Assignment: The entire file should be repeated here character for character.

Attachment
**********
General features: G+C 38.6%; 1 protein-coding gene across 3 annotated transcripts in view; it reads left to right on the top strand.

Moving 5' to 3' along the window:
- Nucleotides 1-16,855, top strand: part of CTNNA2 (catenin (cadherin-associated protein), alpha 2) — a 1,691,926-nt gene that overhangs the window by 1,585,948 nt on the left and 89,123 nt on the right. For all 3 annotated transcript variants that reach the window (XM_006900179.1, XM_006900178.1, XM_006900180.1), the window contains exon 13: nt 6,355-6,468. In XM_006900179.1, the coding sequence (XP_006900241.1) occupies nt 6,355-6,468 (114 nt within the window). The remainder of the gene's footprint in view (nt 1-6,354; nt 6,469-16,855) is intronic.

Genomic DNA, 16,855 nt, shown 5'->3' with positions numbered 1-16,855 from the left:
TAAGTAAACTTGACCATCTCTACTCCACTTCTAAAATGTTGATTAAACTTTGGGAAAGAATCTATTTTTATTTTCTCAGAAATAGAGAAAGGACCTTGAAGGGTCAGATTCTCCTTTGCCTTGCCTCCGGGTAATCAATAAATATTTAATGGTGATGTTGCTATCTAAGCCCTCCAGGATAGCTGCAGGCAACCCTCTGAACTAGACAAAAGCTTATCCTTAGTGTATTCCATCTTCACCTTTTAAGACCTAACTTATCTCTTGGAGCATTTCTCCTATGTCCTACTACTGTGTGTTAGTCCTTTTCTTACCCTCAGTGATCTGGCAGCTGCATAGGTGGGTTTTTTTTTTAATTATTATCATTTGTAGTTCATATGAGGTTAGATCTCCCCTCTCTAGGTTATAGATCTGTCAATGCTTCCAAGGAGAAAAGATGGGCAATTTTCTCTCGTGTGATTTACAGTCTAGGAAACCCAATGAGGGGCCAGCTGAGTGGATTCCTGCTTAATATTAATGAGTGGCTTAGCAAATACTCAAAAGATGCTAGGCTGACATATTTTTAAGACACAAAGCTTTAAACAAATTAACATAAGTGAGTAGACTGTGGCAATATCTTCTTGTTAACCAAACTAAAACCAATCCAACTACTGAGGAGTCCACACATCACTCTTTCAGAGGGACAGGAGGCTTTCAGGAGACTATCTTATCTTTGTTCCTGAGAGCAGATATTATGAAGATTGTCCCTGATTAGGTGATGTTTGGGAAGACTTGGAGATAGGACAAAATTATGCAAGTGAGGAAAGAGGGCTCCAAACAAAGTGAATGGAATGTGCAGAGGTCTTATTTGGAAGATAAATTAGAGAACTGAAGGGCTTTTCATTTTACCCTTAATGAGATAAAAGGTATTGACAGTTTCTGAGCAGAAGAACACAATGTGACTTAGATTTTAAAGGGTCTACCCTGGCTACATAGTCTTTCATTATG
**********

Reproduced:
General features: G+C 38.6%; 1 protein-coding gene across 3 annotated transcripts in view; it reads left to right on the top strand.

Moving 5' to 3' along the window:
- Nucleotides 1-16,855, top strand: part of CTNNA2 (catenin (cadherin-associated protein), alpha 2) — a 1,691,926-nt gene that overhangs the window by 1,585,948 nt on the left and 89,123 nt on the right. For all 3 annotated transcript variants that reach the window (XM_006900179.1, XM_006900178.1, XM_006900180.1), the window contains exon 13: nt 6,355-6,468. In XM_006900179.1, the coding sequence (XP_006900241.1) occupies nt 6,355-6,468 (114 nt within the window). The remainder of the gene's footprint in view (nt 1-6,354; nt 6,469-16,855) is intronic.

Genomic DNA, 16,855 nt, shown 5'->3' with positions numbered 1-16,855 from the left:
TAAGTAAACTTGACCATCTCTACTCCACTTCTAAAATGTTGATTAAACTTTGGGAAAGAATCTATTTTTATTTTCTCAGAAATAGAGAAAGGACCTTGAAGGGTCAGATTCTCCTTTGCCTTGCCTCCGGGTAATCAATAAATATTTAATGGTGATGTTGCTATCTAAGCCCTCCAGGATAGCTGCAGGCAACCCTCTGAACTAGACAAAAGCTTATCCTTAGTGTATTCCATCTTCACCTTTTAAGACCTAACTTATCTCTTGGAGCATTTCTCCTATGTCCTACTACTGTGTGTTAGTCCTTTTCTTACCCTCAGTGATCTGGCAGCTGCATAGGTGGGTTTTTTTTTTAATTATTATCATTTGTAGTTCATATGAGGTTAGATCTCCCCTCTCTAGGTTATAGATCTGTCAATGCTTCCAAGGAGAAAAGATGGGCAATTTTCTCTCGTGTGATTTACAGTCTAGGAAACCCAATGAGGGGCCAGCTGAGTGGATTCCTGCTTAATATTAATGAGTGGCTTAGCAAATACTCAAAAGATGCTAGGCTGACATATTTTTAAGACACAAAGCTTTAAACAAATTAACATAAGTGAGTAGACTGTGGCAATATCTTCTTGTTAACCAAACTAAAACCAATCCAACTACTGAGGAGTCCACACATCACTCTTTCAGAGGGACAGGAGGCTTTCAGGAGACTATCTTATCTTTGTTCCTGAGAGCAGATATTATGAAGATTGTCCCTGATTAGGTGATGTTTGGGAAGACTTGGAGATAGGACAAAATTATGCAAGTGAGGAAAGAGGGCTCCAAACAAAGTGAATGGAATGTGCAGAGGTCTTATTTGGAAGATAAATTAGAGAACTGAAGGGCTTTTCATTTTACCCTTAATGAGATAAAAGGTATTGACAGTTTCTGAGCAGAAGAACACAATGTGACTTAGATTTTAAAGGGTCTACCCTGGCTACATAGTCTTTCATTATG